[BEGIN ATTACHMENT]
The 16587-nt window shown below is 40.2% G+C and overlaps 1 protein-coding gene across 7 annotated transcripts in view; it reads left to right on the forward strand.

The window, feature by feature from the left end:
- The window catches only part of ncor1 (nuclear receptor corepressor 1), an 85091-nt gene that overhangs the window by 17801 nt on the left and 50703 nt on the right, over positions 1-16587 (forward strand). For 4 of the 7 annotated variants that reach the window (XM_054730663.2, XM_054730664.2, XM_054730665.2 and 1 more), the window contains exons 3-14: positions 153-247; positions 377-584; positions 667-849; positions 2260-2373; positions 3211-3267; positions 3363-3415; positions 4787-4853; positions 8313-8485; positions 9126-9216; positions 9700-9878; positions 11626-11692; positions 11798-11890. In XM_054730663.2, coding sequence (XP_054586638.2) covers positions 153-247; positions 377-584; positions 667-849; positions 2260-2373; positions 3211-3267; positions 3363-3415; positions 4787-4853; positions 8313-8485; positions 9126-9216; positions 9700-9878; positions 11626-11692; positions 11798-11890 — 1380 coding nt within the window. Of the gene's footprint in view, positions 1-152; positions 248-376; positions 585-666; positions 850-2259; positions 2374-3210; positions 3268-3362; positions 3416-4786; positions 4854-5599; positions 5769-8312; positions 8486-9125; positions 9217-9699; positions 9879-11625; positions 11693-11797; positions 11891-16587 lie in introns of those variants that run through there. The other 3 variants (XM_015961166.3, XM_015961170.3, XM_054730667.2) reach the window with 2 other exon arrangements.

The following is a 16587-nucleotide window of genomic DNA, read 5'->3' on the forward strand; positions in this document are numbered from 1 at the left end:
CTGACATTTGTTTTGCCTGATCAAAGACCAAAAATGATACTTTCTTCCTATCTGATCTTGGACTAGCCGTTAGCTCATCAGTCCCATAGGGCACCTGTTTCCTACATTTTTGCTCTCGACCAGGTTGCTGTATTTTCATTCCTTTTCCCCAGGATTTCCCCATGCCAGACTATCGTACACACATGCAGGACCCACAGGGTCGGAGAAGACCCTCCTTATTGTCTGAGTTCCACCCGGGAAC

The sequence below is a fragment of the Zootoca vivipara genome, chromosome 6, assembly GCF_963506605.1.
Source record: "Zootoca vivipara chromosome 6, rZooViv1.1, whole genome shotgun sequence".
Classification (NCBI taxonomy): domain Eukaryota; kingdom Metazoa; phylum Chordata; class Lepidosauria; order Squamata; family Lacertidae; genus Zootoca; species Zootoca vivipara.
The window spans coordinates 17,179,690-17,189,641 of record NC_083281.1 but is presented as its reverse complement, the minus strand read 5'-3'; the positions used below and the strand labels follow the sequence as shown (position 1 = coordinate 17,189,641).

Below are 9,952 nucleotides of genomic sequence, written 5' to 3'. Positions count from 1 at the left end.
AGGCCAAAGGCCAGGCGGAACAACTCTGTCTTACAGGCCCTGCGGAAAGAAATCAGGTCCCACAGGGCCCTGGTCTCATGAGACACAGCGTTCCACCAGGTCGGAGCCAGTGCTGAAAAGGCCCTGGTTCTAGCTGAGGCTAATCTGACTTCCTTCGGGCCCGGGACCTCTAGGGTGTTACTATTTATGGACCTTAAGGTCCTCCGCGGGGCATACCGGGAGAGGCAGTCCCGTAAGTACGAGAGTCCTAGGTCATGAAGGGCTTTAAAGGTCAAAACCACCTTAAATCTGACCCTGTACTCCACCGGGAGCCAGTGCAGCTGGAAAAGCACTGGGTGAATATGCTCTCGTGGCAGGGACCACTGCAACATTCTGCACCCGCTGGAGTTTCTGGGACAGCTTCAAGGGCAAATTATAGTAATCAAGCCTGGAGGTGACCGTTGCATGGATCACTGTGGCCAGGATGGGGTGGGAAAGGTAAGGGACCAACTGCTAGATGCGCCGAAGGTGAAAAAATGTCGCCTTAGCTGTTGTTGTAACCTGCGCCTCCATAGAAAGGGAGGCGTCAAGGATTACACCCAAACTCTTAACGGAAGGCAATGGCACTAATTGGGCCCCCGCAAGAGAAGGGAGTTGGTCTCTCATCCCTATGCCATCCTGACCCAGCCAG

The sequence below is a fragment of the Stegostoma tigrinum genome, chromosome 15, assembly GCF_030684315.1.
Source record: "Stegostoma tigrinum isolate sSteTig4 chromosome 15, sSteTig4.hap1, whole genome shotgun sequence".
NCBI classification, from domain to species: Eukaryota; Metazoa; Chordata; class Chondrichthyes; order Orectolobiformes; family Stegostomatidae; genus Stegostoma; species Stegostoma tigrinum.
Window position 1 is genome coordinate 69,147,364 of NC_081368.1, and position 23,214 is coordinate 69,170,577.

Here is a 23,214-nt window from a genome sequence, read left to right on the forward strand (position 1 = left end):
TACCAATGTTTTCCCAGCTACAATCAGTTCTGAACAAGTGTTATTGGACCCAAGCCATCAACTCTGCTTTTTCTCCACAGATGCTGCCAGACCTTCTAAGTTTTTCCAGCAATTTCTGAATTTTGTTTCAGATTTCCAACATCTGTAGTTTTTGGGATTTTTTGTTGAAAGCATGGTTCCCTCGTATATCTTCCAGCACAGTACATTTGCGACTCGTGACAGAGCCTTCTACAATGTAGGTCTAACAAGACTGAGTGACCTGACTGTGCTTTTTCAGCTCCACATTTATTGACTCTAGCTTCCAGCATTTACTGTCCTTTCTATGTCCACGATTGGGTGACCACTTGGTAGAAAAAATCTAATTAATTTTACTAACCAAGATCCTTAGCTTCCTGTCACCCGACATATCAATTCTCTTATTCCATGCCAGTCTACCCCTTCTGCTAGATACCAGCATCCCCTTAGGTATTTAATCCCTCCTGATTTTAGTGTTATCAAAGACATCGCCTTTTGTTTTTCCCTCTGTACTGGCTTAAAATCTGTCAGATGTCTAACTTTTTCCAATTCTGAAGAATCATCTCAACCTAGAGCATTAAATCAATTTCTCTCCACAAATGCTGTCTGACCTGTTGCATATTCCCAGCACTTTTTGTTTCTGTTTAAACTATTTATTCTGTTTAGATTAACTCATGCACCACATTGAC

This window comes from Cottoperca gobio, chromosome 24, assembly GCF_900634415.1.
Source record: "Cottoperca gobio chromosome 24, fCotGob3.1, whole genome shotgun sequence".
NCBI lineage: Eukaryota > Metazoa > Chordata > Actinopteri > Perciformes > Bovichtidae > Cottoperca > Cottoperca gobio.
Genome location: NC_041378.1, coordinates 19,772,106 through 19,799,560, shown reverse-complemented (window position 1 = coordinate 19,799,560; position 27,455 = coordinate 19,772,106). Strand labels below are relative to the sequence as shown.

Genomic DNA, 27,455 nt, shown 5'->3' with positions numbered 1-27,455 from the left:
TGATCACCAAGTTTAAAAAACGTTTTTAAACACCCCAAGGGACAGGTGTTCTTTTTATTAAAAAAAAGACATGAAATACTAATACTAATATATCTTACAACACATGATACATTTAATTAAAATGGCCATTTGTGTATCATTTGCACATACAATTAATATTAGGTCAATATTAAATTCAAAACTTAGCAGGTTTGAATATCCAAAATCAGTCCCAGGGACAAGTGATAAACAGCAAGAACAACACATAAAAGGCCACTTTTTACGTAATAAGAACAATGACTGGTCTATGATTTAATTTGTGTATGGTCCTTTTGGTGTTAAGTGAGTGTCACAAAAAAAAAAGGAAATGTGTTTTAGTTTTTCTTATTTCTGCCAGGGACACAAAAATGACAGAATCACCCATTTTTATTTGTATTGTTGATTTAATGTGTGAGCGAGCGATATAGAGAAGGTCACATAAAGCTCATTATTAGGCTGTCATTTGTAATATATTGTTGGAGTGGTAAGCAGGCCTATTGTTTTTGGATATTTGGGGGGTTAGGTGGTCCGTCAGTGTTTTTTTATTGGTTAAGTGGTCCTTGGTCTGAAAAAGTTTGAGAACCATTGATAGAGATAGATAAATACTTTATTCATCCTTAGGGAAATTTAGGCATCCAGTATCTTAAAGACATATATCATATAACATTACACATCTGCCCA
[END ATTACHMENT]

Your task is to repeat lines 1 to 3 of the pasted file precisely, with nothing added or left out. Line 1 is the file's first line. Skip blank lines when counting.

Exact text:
The 16587-nt window shown below is 40.2% G+C and overlaps 1 protein-coding gene across 7 annotated transcripts in view; it reads left to right on the forward strand.

The window, feature by feature from the left end:
- The window catches only part of ncor1 (nuclear receptor corepressor 1), an 85091-nt gene that overhangs the window by 17801 nt on the left and 50703 nt on the right, over positions 1-16587 (forward strand). For 4 of the 7 annotated variants that reach the window (XM_054730663.2, XM_054730664.2, XM_054730665.2 and 1 more), the window contains exons 3-14: positions 153-247; positions 377-584; positions 667-849; positions 2260-2373; positions 3211-3267; positions 3363-3415; positions 4787-4853; positions 8313-8485; positions 9126-9216; positions 9700-9878; positions 11626-11692; positions 11798-11890. In XM_054730663.2, coding sequence (XP_054586638.2) covers positions 153-247; positions 377-584; positions 667-849; positions 2260-2373; positions 3211-3267; positions 3363-3415; positions 4787-4853; positions 8313-8485; positions 9126-9216; positions 9700-9878; positions 11626-11692; positions 11798-11890 — 1380 coding nt within the window. Of the gene's footprint in view, positions 1-152; positions 248-376; positions 585-666; positions 850-2259; positions 2374-3210; positions 3268-3362; positions 3416-4786; positions 4854-5599; positions 5769-8312; positions 8486-9125; positions 9217-9699; positions 9879-11625; positions 11693-11797; positions 11891-16587 lie in introns of those variants that run through there. The other 3 variants (XM_015961166.3, XM_015961170.3, XM_054730667.2) reach the window with 2 other exon arrangements.